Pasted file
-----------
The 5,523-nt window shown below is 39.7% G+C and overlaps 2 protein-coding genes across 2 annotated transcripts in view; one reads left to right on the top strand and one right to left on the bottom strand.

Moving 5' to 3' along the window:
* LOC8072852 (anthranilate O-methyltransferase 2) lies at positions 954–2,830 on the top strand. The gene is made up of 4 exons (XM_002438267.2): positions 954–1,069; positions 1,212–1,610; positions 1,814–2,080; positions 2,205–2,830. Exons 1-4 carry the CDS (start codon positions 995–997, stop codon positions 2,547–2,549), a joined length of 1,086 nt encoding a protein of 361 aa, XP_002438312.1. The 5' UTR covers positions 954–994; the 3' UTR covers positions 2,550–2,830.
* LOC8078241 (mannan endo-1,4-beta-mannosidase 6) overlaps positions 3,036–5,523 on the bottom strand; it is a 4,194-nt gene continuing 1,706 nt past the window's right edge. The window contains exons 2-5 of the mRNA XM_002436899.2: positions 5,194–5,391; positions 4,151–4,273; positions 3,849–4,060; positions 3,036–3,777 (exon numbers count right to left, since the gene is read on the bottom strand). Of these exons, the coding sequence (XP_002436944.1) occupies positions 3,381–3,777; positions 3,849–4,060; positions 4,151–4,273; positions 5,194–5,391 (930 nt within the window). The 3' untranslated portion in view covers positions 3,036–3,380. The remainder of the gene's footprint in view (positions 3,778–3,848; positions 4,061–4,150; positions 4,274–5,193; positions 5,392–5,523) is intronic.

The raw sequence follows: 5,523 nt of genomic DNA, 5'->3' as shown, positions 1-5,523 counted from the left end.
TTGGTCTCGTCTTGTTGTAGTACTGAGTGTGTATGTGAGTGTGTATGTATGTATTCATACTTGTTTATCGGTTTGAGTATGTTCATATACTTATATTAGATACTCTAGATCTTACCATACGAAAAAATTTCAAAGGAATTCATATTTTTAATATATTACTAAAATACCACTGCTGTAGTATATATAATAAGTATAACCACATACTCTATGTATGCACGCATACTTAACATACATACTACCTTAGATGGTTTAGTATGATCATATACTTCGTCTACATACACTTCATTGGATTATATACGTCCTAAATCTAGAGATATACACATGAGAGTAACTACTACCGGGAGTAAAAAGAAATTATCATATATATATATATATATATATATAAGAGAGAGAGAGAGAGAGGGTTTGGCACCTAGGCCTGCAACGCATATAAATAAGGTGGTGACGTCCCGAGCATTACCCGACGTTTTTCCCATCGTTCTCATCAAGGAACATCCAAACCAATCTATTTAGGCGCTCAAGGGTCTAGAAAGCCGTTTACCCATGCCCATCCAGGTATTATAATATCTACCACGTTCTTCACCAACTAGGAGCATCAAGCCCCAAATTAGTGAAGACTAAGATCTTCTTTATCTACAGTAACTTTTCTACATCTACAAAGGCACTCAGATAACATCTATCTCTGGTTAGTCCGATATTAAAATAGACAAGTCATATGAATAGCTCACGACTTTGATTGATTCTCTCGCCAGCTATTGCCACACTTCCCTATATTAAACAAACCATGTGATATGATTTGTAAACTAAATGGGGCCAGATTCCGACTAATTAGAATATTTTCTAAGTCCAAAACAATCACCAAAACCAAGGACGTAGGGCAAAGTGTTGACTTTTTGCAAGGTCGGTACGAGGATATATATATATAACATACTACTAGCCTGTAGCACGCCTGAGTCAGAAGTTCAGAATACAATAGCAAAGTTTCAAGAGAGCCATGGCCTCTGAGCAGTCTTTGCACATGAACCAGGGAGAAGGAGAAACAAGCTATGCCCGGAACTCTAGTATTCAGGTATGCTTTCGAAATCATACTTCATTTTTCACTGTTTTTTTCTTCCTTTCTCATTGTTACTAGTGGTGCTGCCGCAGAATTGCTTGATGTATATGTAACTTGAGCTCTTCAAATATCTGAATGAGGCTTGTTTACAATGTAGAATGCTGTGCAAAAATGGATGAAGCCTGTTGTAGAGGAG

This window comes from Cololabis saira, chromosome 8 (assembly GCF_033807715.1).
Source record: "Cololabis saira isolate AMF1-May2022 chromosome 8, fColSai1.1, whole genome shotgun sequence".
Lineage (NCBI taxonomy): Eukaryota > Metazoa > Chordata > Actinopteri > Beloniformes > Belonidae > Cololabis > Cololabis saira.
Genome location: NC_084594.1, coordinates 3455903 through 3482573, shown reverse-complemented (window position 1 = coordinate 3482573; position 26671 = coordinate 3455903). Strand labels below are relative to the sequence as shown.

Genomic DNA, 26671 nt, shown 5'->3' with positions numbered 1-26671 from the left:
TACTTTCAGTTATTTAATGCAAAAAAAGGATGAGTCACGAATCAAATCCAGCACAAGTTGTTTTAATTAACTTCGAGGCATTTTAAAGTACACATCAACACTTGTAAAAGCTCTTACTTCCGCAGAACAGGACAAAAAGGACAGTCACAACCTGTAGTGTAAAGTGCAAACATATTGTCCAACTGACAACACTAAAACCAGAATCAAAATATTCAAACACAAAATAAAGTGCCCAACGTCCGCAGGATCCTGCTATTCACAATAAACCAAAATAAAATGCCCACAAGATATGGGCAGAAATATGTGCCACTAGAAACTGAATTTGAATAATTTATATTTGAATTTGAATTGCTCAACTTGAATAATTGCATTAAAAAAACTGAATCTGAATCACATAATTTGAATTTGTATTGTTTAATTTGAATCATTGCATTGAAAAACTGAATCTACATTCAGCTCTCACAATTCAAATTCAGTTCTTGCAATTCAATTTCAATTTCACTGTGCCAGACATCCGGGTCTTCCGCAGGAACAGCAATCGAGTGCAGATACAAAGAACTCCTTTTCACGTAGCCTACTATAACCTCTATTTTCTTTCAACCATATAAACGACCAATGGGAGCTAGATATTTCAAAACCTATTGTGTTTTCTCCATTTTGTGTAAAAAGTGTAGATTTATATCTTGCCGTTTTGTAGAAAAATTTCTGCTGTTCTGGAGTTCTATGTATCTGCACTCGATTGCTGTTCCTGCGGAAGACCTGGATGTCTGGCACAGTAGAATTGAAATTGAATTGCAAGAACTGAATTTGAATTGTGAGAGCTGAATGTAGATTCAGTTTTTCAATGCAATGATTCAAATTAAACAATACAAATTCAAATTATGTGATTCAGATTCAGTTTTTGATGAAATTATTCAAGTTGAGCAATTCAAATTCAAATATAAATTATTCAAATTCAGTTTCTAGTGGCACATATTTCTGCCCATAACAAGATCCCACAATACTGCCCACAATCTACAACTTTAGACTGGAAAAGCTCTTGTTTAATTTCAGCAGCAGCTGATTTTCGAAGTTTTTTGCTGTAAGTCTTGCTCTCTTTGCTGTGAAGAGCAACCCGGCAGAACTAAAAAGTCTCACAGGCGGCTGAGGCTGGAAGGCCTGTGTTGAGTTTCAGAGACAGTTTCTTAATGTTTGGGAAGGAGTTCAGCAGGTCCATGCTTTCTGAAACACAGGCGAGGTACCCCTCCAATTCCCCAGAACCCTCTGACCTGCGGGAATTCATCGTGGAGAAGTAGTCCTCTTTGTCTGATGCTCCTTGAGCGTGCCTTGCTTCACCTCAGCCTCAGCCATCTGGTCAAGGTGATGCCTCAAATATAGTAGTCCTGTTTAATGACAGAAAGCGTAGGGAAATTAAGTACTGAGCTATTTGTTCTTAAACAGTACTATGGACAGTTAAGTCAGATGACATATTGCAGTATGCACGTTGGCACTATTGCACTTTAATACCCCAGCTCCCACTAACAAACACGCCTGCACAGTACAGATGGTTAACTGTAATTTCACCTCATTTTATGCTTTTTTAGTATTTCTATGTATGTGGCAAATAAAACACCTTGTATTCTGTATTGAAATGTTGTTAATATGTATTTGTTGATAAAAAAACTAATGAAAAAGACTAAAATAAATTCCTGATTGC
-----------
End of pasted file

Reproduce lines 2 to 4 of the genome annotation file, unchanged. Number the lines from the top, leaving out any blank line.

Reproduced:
Moving 5' to 3' along the window:
* LOC8072852 (anthranilate O-methyltransferase 2) lies at positions 954–2,830 on the top strand. The gene is made up of 4 exons (XM_002438267.2): positions 954–1,069; positions 1,212–1,610; positions 1,814–2,080; positions 2,205–2,830. Exons 1-4 carry the CDS (start codon positions 995–997, stop codon positions 2,547–2,549), a joined length of 1,086 nt encoding a protein of 361 aa, XP_002438312.1. The 5' UTR covers positions 954–994; the 3' UTR covers positions 2,550–2,830.
* LOC8078241 (mannan endo-1,4-beta-mannosidase 6) overlaps positions 3,036–5,523 on the bottom strand; it is a 4,194-nt gene continuing 1,706 nt past the window's right edge. The window contains exons 2-5 of the mRNA XM_002436899.2: positions 5,194–5,391; positions 4,151–4,273; positions 3,849–4,060; positions 3,036–3,777 (exon numbers count right to left, since the gene is read on the bottom strand). Of these exons, the coding sequence (XP_002436944.1) occupies positions 3,381–3,777; positions 3,849–4,060; positions 4,151–4,273; positions 5,194–5,391 (930 nt within the window). The 3' untranslated portion in view covers positions 3,036–3,380. The remainder of the gene's footprint in view (positions 3,778–3,848; positions 4,061–4,150; positions 4,274–5,193; positions 5,392–5,523) is intronic.